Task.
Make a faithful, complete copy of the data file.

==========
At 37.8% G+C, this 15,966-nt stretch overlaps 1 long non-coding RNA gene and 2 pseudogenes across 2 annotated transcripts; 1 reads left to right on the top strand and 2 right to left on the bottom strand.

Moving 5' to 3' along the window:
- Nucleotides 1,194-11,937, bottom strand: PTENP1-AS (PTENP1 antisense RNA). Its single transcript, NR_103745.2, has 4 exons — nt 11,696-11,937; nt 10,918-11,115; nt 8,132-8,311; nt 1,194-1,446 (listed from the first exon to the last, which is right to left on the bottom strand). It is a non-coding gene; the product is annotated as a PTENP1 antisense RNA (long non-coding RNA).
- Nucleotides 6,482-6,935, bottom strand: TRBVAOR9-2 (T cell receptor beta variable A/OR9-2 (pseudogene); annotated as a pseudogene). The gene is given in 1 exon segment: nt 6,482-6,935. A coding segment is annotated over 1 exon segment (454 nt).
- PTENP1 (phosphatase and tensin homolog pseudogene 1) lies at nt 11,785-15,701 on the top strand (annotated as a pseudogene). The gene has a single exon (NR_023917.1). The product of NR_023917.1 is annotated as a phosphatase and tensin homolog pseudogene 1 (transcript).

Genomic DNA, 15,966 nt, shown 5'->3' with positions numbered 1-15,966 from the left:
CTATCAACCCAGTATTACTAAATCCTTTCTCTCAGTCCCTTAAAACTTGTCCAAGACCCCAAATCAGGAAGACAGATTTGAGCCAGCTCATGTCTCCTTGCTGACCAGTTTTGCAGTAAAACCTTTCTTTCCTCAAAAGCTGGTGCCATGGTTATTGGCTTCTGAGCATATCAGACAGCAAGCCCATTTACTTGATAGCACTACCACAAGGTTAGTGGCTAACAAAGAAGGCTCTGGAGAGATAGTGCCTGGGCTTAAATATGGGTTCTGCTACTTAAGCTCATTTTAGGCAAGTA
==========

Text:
At 37.8% G+C, this 15,966-nt stretch overlaps 1 long non-coding RNA gene and 2 pseudogenes across 2 annotated transcripts; 1 reads left to right on the top strand and 2 right to left on the bottom strand.

Moving 5' to 3' along the window:
- Nucleotides 1,194-11,937, bottom strand: PTENP1-AS (PTENP1 antisense RNA). Its single transcript, NR_103745.2, has 4 exons — nt 11,696-11,937; nt 10,918-11,115; nt 8,132-8,311; nt 1,194-1,446 (listed from the first exon to the last, which is right to left on the bottom strand). It is a non-coding gene; the product is annotated as a PTENP1 antisense RNA (long non-coding RNA).
- Nucleotides 6,482-6,935, bottom strand: TRBVAOR9-2 (T cell receptor beta variable A/OR9-2 (pseudogene); annotated as a pseudogene). The gene is given in 1 exon segment: nt 6,482-6,935. A coding segment is annotated over 1 exon segment (454 nt).
- PTENP1 (phosphatase and tensin homolog pseudogene 1) lies at nt 11,785-15,701 on the top strand (annotated as a pseudogene). The gene has a single exon (NR_023917.1). The product of NR_023917.1 is annotated as a phosphatase and tensin homolog pseudogene 1 (transcript).

Genomic DNA, 15,966 nt, shown 5'->3' with positions numbered 1-15,966 from the left:
CTATCAACCCAGTATTACTAAATCCTTTCTCTCAGTCCCTTAAAACTTGTCCAAGACCCCAAATCAGGAAGACAGATTTGAGCCAGCTCATGTCTCCTTGCTGACCAGTTTTGCAGTAAAACCTTTCTTTCCTCAAAAGCTGGTGCCATGGTTATTGGCTTCTGAGCATATCAGACAGCAAGCCCATTTACTTGATAGCACTACCACAAGGTTAGTGGCTAACAAAGAAGGCTCTGGAGAGATAGTGCCTGGGCTTAAATATGGGTTCTGCTACTTAAGCTCATTTTAGGCAAGTA